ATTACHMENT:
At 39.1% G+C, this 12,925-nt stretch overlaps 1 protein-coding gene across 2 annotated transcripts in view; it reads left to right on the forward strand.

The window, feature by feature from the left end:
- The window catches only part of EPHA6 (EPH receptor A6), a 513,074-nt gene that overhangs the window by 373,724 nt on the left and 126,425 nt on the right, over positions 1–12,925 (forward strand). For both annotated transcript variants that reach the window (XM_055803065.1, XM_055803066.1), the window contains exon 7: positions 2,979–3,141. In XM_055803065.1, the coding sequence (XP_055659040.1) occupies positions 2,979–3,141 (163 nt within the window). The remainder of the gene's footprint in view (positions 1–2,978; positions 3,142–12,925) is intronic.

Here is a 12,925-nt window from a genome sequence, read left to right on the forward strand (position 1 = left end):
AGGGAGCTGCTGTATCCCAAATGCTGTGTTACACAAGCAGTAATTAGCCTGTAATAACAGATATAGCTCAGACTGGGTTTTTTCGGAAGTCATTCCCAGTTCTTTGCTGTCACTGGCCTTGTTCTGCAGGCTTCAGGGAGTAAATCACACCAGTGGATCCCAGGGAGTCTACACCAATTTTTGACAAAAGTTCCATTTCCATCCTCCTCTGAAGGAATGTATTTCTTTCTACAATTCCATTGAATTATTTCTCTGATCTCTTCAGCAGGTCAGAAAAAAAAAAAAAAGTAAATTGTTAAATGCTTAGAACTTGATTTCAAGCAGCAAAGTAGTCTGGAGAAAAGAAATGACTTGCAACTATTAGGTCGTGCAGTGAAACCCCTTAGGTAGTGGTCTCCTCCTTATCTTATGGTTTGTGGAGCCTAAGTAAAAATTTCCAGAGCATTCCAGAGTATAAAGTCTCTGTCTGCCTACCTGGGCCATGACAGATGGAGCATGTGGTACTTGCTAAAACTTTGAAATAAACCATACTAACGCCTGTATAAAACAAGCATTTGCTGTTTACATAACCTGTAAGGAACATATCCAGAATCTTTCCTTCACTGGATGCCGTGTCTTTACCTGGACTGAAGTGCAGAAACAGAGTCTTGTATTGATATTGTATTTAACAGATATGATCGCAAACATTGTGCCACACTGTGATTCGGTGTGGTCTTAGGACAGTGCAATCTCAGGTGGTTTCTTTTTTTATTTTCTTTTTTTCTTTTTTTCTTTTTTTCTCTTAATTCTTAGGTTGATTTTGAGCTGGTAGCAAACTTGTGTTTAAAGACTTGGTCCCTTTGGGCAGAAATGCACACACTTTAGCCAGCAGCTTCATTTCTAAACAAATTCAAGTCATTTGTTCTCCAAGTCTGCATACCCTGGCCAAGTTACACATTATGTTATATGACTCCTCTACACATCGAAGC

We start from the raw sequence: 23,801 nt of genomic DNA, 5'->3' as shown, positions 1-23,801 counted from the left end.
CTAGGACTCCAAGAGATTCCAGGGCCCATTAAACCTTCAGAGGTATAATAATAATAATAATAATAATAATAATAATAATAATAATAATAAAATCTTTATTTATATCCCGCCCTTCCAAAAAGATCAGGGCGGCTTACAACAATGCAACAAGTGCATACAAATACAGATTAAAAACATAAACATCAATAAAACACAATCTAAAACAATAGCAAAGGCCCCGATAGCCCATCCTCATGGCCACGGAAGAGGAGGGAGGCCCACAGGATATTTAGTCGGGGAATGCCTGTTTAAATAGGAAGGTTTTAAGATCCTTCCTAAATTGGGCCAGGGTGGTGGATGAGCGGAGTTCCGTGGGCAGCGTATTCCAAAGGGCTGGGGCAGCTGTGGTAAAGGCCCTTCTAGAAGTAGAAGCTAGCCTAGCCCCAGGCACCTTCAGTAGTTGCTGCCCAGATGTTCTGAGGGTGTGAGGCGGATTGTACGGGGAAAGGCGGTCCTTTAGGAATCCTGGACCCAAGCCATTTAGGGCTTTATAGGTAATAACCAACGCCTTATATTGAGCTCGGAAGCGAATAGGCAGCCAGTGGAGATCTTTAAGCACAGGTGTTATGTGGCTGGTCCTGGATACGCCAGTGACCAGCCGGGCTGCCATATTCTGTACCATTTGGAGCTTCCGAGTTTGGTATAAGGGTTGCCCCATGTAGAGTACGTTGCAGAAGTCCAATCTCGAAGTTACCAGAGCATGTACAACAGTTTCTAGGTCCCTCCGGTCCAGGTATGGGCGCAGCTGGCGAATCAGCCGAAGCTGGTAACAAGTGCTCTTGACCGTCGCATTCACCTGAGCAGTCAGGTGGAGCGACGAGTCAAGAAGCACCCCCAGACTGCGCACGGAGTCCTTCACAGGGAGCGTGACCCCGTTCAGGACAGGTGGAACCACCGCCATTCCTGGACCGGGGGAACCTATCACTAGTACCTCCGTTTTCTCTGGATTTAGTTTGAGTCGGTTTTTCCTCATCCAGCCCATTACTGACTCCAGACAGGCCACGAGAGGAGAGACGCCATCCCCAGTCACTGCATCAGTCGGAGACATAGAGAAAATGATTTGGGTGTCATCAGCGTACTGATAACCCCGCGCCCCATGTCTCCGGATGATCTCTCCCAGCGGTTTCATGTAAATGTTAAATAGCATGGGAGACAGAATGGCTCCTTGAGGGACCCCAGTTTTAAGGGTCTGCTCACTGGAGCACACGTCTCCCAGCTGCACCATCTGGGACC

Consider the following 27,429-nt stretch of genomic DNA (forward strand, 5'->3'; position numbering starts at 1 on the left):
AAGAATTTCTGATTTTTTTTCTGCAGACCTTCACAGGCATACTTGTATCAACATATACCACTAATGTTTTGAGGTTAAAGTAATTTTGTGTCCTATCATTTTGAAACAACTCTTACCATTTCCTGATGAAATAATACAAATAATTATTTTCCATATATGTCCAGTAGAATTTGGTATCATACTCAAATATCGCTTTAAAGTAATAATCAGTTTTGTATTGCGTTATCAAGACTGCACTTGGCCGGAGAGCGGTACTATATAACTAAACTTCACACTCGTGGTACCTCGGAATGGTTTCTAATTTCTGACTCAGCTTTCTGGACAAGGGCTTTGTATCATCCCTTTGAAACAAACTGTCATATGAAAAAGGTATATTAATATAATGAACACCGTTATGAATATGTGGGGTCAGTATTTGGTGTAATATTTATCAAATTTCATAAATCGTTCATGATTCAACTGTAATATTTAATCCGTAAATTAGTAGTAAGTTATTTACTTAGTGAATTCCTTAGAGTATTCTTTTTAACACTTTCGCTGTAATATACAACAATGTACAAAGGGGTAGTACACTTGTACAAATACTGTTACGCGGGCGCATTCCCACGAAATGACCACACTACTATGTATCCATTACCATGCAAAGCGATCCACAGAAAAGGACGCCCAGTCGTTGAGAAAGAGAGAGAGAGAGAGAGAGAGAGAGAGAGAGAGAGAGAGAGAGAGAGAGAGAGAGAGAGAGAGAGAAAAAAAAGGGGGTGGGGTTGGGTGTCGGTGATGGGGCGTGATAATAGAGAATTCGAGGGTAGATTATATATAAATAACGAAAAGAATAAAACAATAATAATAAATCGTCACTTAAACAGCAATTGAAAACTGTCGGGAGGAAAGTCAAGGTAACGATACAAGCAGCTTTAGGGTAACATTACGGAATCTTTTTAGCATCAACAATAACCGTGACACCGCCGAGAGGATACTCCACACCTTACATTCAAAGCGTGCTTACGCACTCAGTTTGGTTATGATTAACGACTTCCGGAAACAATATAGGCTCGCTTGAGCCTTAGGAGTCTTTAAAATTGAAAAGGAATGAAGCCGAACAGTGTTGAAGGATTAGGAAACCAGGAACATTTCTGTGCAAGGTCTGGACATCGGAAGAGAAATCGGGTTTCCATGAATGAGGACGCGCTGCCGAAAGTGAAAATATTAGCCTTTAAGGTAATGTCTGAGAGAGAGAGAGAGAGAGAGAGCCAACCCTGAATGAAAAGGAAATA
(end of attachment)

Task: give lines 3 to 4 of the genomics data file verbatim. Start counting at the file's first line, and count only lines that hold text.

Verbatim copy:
- The window catches only part of EPHA6 (EPH receptor A6), a 513,074-nt gene that overhangs the window by 373,724 nt on the left and 126,425 nt on the right, over positions 1–12,925 (forward strand). For both annotated transcript variants that reach the window (XM_055803065.1, XM_055803066.1), the window contains exon 7: positions 2,979–3,141. In XM_055803065.1, the coding sequence (XP_055659040.1) occupies positions 2,979–3,141 (163 nt within the window). The remainder of the gene's footprint in view (positions 1–2,978; positions 3,142–12,925) is intronic.

Here is a 12,925-nt window from a genome sequence, read left to right on the forward strand (position 1 = left end):